Spinning the Cosmos Together

I think it’s well-known that things don’t always go as planned at ritual: we’ve all had mishaps in various rituals (heck, we have mishaps in every ritual). Of course, it’s the more spectacular ones that we particularly enjoy chatting about, and the ones that we all wish we’d gotten a good picture of!

Many have heard about Vice Archdruid Kirk’s spinning fiasco where he took out the world tree in the middle of opening the Gates. Well, I’m here to offer a solid “thank you” to him, because I ended up going out of control in my own Gate opening on the Summer Solstice, but at the end I could say, “You know, at least I didn’t break the f-ing tree!”

Summer Solstice is, for the Cranes, basically a picnic in the park, where we get together, all the parts are sung (or mostly sung) and drawn from pop song lyrics. As an example, we sang “What a Wonderful World” to honour the Earth Mother, and I pulled “Beachhouse On the Moon” out for the Gatekeeper. So, think about it as about the most laid-back Core Order of Ritual rite that you’ll ever see, anywhere.

Anyway, because of the laid-back nature, I left my staff at home. Most of the time, I focus hard on the staff, which helps reduce the dizziness that comes with spinning around quickly (and adds a lot of support when I ram it into the earth at the end of the spin). This could, perhaps, be best described as “working without a net” for the first time.

So I sang my invocation to the Gatekeeper, left unnamed but described as a magician, and then started the “Open the Gates” chant and started to spin.

Now, to explain the setting: the folk were in very close (the “box” of people was about 10-12 feet across, with people on three sides and the fire on the fourth). Complicating matters was a slight downhill grade that stretched from west to east, losing a few inches of height in that short space. It didn’t look like a lot of grade, but when you’re dizzy, it’s a bit more than you might think.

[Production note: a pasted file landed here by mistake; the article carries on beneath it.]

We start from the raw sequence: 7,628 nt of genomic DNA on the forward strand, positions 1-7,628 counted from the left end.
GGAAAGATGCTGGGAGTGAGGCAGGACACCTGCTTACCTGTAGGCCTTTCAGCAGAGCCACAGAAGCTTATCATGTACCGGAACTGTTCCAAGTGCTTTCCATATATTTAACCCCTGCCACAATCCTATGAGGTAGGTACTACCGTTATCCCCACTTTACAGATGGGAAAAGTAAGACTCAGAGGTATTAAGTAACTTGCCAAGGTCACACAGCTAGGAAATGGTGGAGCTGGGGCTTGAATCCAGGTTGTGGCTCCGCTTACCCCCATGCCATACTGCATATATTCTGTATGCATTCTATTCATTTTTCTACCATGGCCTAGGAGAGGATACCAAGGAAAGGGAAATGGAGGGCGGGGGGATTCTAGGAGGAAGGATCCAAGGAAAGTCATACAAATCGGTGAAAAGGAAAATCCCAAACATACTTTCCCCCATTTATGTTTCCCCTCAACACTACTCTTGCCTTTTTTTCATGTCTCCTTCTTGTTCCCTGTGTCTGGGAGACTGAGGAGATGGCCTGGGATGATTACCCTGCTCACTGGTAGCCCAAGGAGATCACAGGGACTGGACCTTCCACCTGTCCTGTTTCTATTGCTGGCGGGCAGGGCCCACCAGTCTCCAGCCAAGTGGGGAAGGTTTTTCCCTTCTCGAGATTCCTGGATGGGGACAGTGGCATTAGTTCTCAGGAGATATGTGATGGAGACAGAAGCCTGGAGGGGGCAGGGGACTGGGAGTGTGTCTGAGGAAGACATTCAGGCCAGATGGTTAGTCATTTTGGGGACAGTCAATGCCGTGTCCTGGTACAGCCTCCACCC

Most of the way through, I checked my position. Catching a glimpse of lees’ hands up and in front of her, I knew I’d drifted (probably more than a little) down the hill some, and so worked to correct myself and end with the Gates open.

Well, I planted myself pretty firmly, spread my arms, got, “Let the Gates be Open!” out. . . and then found that my feet, though planted firmly, were planted very firmly on a cosmos that was still spinning about on its axis. This led to a bit of tilting in my brain (science calls this “dizziness”), and I began to fall forward.

Realizing this, I checked my bearings again, noticed I was about to fall straight onto a lovely young lady who was attending her very first ritual with us, and realized that I’d probably crush her if I didn’t move quickly.

I somehow managed to somersault over her, actually leaving the ground and not getting caught up on her too badly (you can see she’s still sitting up in the blue shirt in the photos) and then landing gracefully on my back without hitting anyone else.

Yes, the Gates were open, and (as is fitting in a rite like this) everyone got a good laugh, and we just continued on, grins and joy in our hearts.


At least I didn’t break the f’ing world tree.

    -Rev. Michael J Dangler